According to Pink (2009), there are three factors that can help to motivate people doing heuristic tasks or work:

  1. Mastery: Doing a job well
  2. Autonomy: freedom to choose goals and how to achieve them
  3. Purpose: doing work that is making a difference, being part of something larger than ourselves

The Partnership Principles

So, what can help with helping? Jim Knight (2011) identifies the Partnership Principles, which are embedded in many of his books about coaching, including his Partnership Learning Fieldbook. Knight’s Partnership Learning Approach (2011) is a collaborative conversation between professionals. Unlike cognitive coaching, partners both contribute to the goals and outcome of the conversation.

7 Principles

“You can get to an understanding of the partnership approach by considering how you would answer a simple question: “If someone was talking with you about your work, how would you like them to relate to you?” Chances are you would want them to treat you as an equal, to respect your knowledge enough to let you make some decisions about how you do your work. You would probably also want them to ask your opinion and listen to your voice, to talk with you in a way that encouraged through and dialogue about your real-life experience. If they also demonstrated that they expected to learn from you, it would probably make it all the more likely that you would listen to them.” (Knight, p. 28)

Equality: Learning With Rather Than Done To

Equality is central within any partnership. Partners do not decide for each other; they decide together. In a true partnership, one partner does not tell the other what to do; they discuss, dialogue, and then decide together. Partners realize in healthy partnerships they are a lot smarter when they listen to their partner- when they recognize their partner as an equal.

Equality
Jim Knight, Unmistakable Impact

Learners who embrace the principle of equality recognize that in a partnership, the goal is not to win the other side over to their view. Rather, the goal is to find a match between what they have to offer and what a teacher can use. In the truest sense, if someone does not agree with our view of the world or our perspective, in a partnership the first step is to not argue our point more persuasively but to try to fully understand the collaborating teacher’s view or perspective. (Knight, 2011)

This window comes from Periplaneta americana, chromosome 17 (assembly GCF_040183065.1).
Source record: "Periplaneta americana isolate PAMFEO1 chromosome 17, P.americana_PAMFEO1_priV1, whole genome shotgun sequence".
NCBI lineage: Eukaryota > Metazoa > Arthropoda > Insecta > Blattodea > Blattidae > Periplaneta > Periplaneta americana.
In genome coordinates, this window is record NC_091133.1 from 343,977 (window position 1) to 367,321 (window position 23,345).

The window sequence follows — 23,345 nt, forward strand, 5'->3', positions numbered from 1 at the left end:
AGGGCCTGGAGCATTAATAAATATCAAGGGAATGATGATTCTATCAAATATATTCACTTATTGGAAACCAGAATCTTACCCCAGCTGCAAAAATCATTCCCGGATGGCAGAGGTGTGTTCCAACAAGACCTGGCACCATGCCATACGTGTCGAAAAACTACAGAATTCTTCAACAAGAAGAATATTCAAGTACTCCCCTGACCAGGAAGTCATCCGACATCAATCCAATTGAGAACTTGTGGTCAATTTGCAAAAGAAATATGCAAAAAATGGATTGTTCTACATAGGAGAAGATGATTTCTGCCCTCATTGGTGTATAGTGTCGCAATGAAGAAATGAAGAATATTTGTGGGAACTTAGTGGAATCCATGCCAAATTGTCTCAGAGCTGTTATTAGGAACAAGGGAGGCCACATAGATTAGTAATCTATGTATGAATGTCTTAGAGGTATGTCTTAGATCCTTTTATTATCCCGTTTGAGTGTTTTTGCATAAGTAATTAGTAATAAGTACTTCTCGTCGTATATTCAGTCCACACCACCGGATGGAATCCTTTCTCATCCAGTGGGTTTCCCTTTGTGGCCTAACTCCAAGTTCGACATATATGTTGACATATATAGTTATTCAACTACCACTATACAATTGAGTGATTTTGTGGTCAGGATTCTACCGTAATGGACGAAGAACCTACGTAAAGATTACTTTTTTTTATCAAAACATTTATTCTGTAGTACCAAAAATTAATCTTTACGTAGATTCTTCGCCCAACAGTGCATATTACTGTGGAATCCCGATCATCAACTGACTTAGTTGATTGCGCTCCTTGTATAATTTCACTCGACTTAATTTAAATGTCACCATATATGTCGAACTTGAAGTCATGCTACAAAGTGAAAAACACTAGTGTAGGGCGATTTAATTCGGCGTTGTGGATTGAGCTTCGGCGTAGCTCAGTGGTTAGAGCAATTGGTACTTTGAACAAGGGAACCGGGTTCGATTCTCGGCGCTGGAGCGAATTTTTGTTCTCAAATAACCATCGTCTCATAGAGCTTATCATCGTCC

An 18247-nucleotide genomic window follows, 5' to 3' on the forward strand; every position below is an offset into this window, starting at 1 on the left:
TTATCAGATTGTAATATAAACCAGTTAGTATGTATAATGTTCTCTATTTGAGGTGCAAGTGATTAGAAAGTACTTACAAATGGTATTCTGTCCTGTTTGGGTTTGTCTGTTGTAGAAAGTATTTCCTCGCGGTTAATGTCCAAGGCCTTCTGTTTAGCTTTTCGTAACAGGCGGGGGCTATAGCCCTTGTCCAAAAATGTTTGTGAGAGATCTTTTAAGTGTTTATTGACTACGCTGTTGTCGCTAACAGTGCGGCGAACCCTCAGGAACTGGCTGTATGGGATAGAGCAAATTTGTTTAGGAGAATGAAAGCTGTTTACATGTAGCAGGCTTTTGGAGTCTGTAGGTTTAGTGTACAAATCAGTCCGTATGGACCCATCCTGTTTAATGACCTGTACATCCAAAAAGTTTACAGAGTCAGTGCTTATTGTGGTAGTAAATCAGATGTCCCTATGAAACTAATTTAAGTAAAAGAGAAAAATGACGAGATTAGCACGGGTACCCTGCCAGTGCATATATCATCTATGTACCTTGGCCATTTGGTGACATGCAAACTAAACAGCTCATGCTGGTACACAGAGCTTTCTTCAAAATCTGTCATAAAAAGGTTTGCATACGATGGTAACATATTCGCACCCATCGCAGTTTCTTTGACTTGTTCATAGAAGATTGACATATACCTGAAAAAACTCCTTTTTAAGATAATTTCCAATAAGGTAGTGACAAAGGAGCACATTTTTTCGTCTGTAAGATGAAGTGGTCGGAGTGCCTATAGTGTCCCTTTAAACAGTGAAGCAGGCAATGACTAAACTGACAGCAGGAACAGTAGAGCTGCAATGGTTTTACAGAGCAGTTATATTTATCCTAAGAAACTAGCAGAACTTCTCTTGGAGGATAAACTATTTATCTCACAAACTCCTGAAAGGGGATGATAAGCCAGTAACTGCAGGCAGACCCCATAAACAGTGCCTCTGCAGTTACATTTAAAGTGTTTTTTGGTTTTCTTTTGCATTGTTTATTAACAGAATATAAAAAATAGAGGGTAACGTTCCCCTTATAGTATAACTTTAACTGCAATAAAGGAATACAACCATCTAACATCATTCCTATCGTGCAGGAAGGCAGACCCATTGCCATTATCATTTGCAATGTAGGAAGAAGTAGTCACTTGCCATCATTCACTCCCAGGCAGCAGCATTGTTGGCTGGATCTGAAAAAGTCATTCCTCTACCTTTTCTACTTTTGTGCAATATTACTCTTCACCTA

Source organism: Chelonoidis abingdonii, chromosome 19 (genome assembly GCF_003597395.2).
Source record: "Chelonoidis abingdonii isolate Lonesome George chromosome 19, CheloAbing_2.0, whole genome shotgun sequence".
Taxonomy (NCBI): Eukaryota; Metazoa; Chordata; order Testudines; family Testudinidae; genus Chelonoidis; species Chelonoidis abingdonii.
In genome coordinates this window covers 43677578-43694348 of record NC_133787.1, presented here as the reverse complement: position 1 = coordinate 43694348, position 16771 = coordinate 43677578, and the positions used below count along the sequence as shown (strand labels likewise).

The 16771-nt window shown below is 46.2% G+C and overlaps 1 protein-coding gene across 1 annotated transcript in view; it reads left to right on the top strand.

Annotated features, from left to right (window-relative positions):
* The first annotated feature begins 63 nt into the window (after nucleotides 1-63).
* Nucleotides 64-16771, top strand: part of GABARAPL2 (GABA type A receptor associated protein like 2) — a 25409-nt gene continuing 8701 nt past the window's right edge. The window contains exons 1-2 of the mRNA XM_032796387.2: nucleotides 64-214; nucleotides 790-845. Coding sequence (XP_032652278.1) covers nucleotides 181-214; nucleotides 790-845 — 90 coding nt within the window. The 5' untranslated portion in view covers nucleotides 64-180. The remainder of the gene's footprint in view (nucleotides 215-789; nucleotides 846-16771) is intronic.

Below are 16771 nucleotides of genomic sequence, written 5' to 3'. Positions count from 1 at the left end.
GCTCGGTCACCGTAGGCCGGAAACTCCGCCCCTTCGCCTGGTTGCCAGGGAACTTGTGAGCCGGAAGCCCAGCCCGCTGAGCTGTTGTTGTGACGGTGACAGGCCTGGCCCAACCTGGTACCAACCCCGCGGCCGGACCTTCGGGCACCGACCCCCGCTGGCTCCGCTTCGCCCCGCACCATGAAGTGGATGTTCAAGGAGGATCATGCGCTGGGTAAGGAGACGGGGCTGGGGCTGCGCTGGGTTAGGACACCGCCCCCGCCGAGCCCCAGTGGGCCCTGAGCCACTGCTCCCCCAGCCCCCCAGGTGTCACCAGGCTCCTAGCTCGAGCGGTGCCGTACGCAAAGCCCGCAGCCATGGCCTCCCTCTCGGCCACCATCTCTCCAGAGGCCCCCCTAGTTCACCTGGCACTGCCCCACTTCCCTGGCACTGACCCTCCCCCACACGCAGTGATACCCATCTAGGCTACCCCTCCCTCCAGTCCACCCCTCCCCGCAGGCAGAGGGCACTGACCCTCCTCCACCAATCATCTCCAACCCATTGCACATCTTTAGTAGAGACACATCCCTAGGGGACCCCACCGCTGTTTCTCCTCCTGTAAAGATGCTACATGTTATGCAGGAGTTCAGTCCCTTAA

Choice: What and How They Learn

“Teachers should have choice regarding what and how they learn” (Knight, 2011, p. 31). If we believe in professional equality then it follows that all professionals have the right to make decisions regarding what and how they learn. When change leaders do not provide choice to professionals, it immediately negates a sense of equality and can promote a sense of “one-up” that can erode a sense of professional equality. Just as with learners in a classroom, a complete choice is not possible. Complete freedom is not the answer, as there are times when a school or system needs teachers to have a shared understanding and implementation of teaching practices.

Choice

Voice: Learning Empowers and Respects all Voices

“If partners are equal, and if they choose what they do and do not do, they should be free to say what they think, and their opinions should count” (Knight, 2011, p. 34). When learning in partnership, all voices are equally respected. “When we take the partnership approach, we create opportunities for people to express their own points of view. This means that a primary benefit of partnership is that everyone gets a chance to learn from others because others share what they know” (Knight, 2011, p. 34).

Voice

How does this impact coaching? Jim Knight (2011) has some suggestions:

  • Enter into conversations by asking questions, and wait for others to say what they think;
  • Temporarily set aside your own opinions so you can really hear what others have to say;
  • Truly value your colleagues’ perspectives;
  • Enter conversations expecting to learn from your colleagues; and
  • Effective practices are shared rather than mandated, allowing teachers to make connections and figure out how to implement in their context. Tools that empower teachers to be more organized, have a deeper understanding of content and process and connect to more students can inform teacher voice.